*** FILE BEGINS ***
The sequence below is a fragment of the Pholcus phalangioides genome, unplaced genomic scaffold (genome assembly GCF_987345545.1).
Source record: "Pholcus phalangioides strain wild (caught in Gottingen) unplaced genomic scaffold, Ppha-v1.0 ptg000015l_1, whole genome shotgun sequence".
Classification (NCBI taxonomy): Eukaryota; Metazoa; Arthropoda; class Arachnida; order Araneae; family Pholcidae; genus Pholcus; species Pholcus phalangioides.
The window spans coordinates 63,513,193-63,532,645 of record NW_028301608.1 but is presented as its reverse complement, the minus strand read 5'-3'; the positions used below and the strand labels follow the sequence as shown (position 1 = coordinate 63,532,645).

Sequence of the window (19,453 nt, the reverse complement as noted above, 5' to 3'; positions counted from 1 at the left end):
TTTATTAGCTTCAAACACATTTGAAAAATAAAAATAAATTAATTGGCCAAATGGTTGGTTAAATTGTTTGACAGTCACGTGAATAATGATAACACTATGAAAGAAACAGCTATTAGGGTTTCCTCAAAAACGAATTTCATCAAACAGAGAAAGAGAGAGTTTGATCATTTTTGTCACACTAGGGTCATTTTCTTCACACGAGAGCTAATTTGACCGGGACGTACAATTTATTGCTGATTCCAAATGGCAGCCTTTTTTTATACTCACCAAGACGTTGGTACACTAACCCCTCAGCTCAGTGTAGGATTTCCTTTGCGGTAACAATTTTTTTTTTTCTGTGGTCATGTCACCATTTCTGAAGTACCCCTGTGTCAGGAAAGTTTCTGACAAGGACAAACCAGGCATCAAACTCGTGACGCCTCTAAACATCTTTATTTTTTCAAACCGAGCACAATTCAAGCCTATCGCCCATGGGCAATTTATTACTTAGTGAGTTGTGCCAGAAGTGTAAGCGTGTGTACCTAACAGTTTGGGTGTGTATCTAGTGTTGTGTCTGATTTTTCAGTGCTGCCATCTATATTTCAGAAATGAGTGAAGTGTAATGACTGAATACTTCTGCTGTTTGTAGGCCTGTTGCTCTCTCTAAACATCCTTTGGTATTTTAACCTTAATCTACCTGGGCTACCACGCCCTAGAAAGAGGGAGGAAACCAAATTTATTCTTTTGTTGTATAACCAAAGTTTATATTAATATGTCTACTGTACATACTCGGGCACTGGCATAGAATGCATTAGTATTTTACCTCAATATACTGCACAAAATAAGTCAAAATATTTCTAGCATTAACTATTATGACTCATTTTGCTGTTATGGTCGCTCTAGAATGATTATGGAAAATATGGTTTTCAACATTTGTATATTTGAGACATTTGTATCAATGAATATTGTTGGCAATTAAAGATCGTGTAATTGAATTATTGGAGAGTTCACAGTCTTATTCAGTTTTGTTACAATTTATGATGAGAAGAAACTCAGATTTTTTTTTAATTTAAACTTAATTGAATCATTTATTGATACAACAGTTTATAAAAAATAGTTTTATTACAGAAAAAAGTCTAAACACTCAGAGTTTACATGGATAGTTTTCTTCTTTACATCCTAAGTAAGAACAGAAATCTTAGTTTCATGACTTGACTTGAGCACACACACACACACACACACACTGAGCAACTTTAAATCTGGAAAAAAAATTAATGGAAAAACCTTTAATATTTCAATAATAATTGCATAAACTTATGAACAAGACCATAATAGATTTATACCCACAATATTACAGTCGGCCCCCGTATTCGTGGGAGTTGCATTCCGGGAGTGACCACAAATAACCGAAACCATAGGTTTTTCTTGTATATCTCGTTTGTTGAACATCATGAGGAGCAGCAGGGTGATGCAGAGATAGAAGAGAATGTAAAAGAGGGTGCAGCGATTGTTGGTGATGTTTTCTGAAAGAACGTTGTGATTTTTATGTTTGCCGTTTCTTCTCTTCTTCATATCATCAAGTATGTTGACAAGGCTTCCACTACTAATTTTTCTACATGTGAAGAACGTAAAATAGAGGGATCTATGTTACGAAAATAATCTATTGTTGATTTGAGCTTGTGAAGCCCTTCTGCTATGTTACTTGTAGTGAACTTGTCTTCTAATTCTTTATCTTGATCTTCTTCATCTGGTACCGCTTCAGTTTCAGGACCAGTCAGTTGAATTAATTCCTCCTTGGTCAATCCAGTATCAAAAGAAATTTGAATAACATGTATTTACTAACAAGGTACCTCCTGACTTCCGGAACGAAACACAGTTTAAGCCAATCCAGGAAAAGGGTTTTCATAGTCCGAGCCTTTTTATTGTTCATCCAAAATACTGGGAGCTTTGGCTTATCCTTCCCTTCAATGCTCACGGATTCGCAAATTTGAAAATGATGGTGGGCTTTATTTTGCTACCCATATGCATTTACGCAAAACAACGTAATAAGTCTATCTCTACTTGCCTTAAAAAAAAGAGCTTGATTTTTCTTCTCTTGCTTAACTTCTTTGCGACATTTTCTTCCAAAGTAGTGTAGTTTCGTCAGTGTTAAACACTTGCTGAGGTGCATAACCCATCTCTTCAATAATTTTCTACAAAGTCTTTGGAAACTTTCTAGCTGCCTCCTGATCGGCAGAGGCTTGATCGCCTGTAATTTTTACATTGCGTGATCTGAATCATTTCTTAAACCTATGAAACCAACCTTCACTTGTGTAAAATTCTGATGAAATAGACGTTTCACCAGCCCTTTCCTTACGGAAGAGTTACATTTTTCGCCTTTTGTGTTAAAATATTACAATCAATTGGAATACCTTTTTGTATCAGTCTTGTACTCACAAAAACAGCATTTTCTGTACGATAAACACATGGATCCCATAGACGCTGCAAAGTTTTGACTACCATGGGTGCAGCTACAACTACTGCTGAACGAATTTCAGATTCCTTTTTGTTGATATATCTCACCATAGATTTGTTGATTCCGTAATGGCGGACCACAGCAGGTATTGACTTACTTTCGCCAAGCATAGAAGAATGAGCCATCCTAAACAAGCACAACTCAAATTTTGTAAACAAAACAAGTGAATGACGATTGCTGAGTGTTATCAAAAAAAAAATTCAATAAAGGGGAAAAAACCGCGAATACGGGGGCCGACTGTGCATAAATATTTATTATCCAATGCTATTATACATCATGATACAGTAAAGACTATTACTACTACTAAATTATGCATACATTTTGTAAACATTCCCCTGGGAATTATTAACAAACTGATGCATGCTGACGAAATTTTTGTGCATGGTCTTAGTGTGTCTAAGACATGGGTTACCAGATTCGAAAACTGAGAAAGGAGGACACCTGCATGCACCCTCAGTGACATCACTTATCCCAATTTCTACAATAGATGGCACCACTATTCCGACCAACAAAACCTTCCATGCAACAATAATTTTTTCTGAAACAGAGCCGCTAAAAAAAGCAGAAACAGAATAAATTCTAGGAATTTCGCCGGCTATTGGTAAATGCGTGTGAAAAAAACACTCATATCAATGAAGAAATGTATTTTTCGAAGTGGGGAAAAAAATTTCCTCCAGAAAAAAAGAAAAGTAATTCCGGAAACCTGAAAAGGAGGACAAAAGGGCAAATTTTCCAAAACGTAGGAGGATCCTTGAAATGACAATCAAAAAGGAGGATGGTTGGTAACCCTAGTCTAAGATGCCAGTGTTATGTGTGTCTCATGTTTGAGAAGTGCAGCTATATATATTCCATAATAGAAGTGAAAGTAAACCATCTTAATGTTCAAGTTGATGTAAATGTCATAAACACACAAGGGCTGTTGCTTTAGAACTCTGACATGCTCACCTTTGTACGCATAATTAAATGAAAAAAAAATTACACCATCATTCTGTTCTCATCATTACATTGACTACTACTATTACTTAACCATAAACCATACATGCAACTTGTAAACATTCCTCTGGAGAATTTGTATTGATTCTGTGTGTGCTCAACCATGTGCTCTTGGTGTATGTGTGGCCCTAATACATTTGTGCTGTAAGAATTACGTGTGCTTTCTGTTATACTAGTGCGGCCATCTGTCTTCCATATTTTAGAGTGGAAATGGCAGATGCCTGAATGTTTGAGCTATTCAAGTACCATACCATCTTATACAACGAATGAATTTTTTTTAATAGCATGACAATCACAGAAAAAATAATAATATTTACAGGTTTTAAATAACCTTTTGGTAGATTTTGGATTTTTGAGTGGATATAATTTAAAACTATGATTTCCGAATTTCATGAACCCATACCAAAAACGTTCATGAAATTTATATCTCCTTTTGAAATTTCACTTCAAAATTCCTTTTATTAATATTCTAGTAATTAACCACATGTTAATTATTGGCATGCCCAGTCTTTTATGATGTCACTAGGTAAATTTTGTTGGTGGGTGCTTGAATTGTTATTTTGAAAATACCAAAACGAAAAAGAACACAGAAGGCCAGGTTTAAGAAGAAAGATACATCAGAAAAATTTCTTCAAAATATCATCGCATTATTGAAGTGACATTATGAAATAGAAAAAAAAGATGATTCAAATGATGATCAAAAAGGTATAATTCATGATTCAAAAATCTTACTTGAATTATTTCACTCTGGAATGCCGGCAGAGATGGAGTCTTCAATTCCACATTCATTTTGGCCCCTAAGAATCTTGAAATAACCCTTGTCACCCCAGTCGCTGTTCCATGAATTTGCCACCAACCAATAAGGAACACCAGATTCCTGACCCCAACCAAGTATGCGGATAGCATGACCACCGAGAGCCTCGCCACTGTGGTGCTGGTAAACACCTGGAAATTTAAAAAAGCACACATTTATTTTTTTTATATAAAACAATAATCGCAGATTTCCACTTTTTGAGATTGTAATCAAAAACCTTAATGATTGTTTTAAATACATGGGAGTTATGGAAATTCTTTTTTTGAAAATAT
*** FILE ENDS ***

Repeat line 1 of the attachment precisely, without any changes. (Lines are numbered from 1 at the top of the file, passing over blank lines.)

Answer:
The sequence below is a fragment of the Pholcus phalangioides genome, unplaced genomic scaffold (genome assembly GCF_987345545.1).